SSB 5436

This analysis was prepared by non-partisan legislative staff for the use of legislative members in their deliberations. This analysis is not a part of the legislation nor does it constitute a statement of legislative intent.

As Passed Senate, March 1, 2011

Title: An act relating to the use of antifouling paints on recreational water vessels.

Brief Description: Regarding the use of antifouling paints on recreational water vessels.

Sponsors: Senate Committee on Natural Resources & Marine Waters (originally sponsored by Senators Ranker, Shin, Litzow, Swecker, Tom, Harper, Nelson, Hobbs, Fraser, Rockefeller, White, Kilmer, Conway and Kline).

Brief History:

Committee Activity: Natural Resources & Marine Waters: 1/26/11, 2/14/11 [DPS].

Passed Senate: 3/01/11, 46-3.


Majority Report: That Substitute Senate Bill No. 5436 be substituted therefor, and the substitute bill do pass.

Signed by Senators Ranker, Chair; Regala, Vice Chair; Morton, Ranking Minority Member; Fraser, Stevens and Swecker.

Staff: Sherry McNamara (786-7402)

Background: Aquatic antifouling paints are used on water vessel hulls to prevent the growth of aquatic organisms such as barnacles and algae. Most of these antifouling paints use copper to reduce the growth.

According to a 2007 study, the Department of Ecology has conducted research measuring copper concentrations in marinas and found the primary source of copper to be from the antifouling paints found on boat hulls. Research has shown copper to be highly toxic to aquatic life.

Summary of Substitute Bill: Recreational water vessels are defined as a vessel that is used primarily for pleasure or leased, rented, or chartered to a person for the pleasure of that person. It does not include a vessel that is subject to the United States Coast Guard inspection and engaged in commercial use or carries paying passengers.

After January 1, 2017, new recreational water vessels with antifouling paint containing copper may not be sold in the state. After January 1, 2020, no antifouling paint containing more than 0.5 percent copper may be sold in Washington.

By January 1, 2017, DOE must survey the manufacturers of boat paints sold or offered for sale in Washington to determine the types of antifouling boat paints available, and then present the findings of the survey to the Legislature by January 1, 2018.

In consultation and cooperation with others, DOE must increase education efforts regarding recreational water vessel hull cleaning to reduce the spread of invasive species.

A civil fine is set for up to $10,000 per day per violation.

Appropriation: None.

Fiscal Note: Available.

Committee/Commission/Task Force Created: No.

Effective Date: Ninety days after adjournment of session in which bill is passed.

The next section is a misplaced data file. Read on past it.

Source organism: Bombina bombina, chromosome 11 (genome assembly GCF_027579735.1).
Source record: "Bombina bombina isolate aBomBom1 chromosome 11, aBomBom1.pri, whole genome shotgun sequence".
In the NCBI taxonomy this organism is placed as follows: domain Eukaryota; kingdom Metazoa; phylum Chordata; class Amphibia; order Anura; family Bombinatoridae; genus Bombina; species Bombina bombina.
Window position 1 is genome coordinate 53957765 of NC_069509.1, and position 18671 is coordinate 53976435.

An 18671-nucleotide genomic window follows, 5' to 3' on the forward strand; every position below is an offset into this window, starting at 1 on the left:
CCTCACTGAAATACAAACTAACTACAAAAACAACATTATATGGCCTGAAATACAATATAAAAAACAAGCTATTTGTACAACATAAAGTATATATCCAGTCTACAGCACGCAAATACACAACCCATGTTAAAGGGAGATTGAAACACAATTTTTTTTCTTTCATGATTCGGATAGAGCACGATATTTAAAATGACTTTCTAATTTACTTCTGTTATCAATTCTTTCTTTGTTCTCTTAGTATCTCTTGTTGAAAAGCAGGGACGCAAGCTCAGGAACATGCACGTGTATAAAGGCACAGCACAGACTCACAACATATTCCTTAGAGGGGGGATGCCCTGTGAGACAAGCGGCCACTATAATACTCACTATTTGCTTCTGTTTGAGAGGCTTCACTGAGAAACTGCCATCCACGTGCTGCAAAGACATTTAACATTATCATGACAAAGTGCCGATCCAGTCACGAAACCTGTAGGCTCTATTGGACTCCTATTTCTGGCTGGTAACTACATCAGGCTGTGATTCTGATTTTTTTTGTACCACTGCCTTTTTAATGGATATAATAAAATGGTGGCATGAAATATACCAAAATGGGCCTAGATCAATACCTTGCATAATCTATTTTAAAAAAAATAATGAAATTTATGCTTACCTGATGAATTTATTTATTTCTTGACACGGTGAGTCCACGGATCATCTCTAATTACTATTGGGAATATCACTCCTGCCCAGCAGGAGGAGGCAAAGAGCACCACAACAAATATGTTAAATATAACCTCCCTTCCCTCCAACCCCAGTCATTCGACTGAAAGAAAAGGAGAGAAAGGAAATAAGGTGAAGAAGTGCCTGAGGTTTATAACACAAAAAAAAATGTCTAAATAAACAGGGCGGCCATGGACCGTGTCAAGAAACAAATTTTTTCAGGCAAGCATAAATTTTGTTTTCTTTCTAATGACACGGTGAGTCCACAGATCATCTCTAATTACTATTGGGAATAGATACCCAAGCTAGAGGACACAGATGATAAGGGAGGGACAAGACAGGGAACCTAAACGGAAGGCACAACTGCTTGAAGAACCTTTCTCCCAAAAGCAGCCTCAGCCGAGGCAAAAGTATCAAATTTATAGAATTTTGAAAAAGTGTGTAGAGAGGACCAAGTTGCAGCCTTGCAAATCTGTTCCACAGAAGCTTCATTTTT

Staff Summary of Public Testimony on Original Bill: PRO: Copper is a very significant toxicant for many aquatic species, including salmon. The Department of Ecology estimates that copper bottom paint represents about 10 percent of overall loading of copper in Puget Sound, which is concentrated in the marinas. The state has a program that will phase out copper in brake pads; it is now time to do the same with copper paint on boats. There are alternative paints and products available now that are effective and affordable. The timeframe for the phase out should take into account that even after the paint is banned, there will be several years delay before the vast majority of recreational vessels are using nontoxic paint. Boatyards are closing because of copper contamination; this bill is vitally important to our industry.

CON: We understand the need to protect the state's waters; in fact, it is our position that banning effective antifouling coatings containing copper may create a risk by increasing the potential for invasive species in the waters. Currently, there is no evidence that the copper levels resulting from boat hull coatings present any real harm to the fisheries in Washington. The studies to date show there are no high levels of copper found in the waters where salmon travel, as the problem exists in marinas. The greater risk is allowing an invasive species into the waters and spending millions of dollars to eradicate it. It is our recommendation that further studies are conducted before any final decision is made to ban an effective antifouling coating.

OTHER: There are amendments that we would like to offer to change the definition of recreational vessel to be consistent with the federal Clean Boating Act of 2008. The definition should include boats 65 feet or less. A three-year timeframe from January 1, 2012, to January 1, 2015, is sufficient time for the paint industry to adapt. There are already boatyards that are copper free.

Persons Testifying: PRO: George Harris, Northwest Marine Trade Association (NMTA); Michael Grayum, Puget Sound Partnership; Bridget Moran, Department of Natural Resources; Bruce Wishart, People for Puget Sound; Jim Brown, NMTA, YachtCare.

CON: Neal Blossom, American Coatings Association, American Chemet Corporation.

OTHER: Don Seeberger, DOE.